If you had to pick the commodity getting most attention during WiC’s first two years of reporting, it would probably be iron ore.
In fact, iron ore became something of a touchstone topic, linked as it was to China’s voracious appetite for natural resources, which was hitting new heights as steel demand ballooned after the launch of the nationwide stimulus campaign.
Adding further colour: a backdrop of bruising confrontations between ore producers and irate Chinese steel mills, some bad-tempered wrangling over bids for foreign mines, and even high profile arrests of industry insiders back at home.
By comparison, the trail has gone a little cold this year.
But a new debate has cropped up: whether iron ore consumption might be a better indicator of Chinese economic health than other commodities, like copper.
The argument is that ore goes into steel, which then ends up in assets very much rooted in the domestic economy, like roads, bridges and railways.
Compare that to copper, much of which is going into goods being assembled for export. Hence the view that the red metal might be a better indicator for world demand, while iron ore points more to what is going on in China itself.
Iron ore also lacks the “speculative froth” of other commodities, says Reuters, because it is still absent from most of the commodity bets made by the big investment funds. Prices are then more driven by supply-and-demand basics than by bigger-picture sentiment.
Of course, the main change in the iron ore business over the last year has been the shift away from annual contracts between miners and steelmakers. Rates are now calculated on short-term cycles anchored against spot prices.
CISA, the industry body representing Chinese steelmakers, has always argued that, as the biggest buyer, Chinese companies should have much more of a say in the industry, especially in being able to negotiate better ore prices.
And that positioning now seems to include how the commodity is going to be priced, with CISA planning to launch an index of its own at the start of October.
The rationale here is that, as index compilers, they have better access to the daily transactions of key participants like Sinosteel and China Minmetals, and so will be able to offer a clearer picture of industry goings-on.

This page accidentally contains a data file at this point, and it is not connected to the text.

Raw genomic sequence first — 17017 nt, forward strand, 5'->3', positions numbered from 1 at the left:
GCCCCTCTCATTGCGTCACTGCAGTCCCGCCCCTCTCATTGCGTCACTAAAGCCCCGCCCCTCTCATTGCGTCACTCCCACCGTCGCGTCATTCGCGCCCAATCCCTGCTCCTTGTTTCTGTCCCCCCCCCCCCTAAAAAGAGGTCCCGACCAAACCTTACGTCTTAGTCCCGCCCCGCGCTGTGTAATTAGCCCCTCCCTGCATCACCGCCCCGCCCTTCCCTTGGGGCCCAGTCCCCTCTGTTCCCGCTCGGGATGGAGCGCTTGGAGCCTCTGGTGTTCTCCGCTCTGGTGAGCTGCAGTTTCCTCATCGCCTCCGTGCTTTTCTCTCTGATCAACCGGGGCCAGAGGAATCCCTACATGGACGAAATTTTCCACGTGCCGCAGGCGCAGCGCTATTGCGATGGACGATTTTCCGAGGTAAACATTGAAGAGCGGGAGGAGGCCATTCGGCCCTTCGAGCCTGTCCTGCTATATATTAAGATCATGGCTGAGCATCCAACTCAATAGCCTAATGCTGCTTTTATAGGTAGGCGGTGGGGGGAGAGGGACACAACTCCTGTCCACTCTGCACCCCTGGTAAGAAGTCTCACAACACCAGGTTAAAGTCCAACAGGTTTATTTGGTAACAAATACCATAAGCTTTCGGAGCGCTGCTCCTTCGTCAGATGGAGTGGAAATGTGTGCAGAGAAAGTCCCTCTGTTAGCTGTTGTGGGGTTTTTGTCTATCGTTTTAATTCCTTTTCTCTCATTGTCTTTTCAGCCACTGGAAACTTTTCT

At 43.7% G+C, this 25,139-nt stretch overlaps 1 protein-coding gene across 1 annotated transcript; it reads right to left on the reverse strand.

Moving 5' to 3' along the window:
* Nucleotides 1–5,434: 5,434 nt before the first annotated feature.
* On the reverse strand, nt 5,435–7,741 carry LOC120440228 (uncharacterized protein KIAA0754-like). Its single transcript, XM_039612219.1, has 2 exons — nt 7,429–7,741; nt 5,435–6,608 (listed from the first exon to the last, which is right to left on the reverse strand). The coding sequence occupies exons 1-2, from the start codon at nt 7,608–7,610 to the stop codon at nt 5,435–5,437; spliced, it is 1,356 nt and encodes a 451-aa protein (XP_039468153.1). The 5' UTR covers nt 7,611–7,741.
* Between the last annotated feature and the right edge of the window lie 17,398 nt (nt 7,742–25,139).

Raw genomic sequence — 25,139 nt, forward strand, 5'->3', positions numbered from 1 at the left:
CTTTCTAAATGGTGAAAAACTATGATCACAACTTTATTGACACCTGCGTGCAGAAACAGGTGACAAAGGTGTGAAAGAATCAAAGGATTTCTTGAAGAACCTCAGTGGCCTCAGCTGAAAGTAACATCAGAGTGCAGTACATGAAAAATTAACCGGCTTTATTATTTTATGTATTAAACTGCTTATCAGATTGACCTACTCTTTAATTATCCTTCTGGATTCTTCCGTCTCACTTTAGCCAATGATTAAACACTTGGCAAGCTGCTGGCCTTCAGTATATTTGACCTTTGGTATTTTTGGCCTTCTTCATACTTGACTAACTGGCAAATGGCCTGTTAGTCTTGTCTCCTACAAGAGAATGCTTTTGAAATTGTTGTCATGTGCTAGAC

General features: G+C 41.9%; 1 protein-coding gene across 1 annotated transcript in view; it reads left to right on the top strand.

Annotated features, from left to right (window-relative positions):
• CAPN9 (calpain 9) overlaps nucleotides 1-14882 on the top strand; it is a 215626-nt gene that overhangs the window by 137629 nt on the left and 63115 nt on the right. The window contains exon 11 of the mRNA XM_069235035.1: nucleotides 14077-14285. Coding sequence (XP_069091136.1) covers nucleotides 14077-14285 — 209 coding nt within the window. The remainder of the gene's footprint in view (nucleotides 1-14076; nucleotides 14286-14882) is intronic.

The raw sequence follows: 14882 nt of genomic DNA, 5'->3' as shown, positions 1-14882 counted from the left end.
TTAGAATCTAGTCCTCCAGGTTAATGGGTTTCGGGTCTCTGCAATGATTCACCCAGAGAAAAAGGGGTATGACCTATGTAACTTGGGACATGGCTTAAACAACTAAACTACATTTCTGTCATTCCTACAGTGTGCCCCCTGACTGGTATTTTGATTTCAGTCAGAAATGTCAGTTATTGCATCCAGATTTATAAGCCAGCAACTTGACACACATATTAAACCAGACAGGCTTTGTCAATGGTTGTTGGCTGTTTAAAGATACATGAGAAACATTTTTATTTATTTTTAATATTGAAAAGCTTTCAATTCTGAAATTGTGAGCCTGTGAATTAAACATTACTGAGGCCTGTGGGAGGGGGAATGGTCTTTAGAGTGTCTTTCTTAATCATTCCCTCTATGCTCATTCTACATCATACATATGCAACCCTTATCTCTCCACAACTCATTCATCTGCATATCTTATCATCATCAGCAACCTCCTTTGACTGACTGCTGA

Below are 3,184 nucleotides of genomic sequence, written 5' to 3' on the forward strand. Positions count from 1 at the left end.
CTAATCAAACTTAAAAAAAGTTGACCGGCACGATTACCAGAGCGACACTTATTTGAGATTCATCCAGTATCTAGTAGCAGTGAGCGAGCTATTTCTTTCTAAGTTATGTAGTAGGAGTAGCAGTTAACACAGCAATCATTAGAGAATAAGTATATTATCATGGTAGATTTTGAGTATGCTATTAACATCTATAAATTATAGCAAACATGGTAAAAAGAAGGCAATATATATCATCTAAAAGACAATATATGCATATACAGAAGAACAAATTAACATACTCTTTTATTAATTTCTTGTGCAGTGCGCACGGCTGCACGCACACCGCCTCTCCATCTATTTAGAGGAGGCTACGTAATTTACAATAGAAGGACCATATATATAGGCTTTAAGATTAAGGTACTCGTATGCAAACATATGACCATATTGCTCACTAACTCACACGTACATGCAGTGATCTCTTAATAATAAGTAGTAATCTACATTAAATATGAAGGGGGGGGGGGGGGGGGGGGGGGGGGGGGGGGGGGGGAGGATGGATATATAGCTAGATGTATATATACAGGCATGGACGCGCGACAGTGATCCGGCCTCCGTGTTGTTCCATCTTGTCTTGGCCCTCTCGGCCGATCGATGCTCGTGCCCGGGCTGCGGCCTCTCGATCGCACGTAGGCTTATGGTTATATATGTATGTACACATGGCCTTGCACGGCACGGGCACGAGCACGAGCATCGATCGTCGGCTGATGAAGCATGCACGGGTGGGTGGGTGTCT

“We are also able to collect data from all domestic mines and 35 ports nationwide,” Luo Bingsheng, a senior CISA official told reporters.
Rio Tinto, BHP Billiton and Vale may beg to differ in their own interpretation of what is best for the industry. But Shanghai Securities News wonders if CISA has not already missed the chance to push for an index of its own design. Something might have been entrenched in the early days of the new pricing regime, says the newspaper. But the several homegrown indices emerged (one produced by news agency Xinhua, and others by similarly inexperienced providers).
That meant that the initiative was lost and the miners were able to steer the industry towards data from international sources, especially an index offered by Platts, a leading authority on commodities.
The problem, says the Chinese side, is that the international indices are too reliant on data provided by overseas miners and traders. Instead, China’s steelmakers should demand something that incorporates more of their own information.
Will CISA be able to redress the balance with its own index? Some of the largest Chinese buyers, like Baosteel, are already reported to be relying on Platts data, according to the domestic media.
Then again, Li Xinchuang, CISA deputy secretary-general, has more recently moved to downplay the indices debate, saying he’s more concerned by a quasi-monopoly among the ore suppliers. Li wants Chinese enterprises to invest in resources away from Brazil and Australia, where the incumbents are strongest, and in countries like Peru, Chile and Canada instead.
“China currently owns less than 10% of its imported iron ore,” he told the China Daily in July. “We should seek 50% of ore from Chinese-invested overseas resources in the next five to 10 years.”
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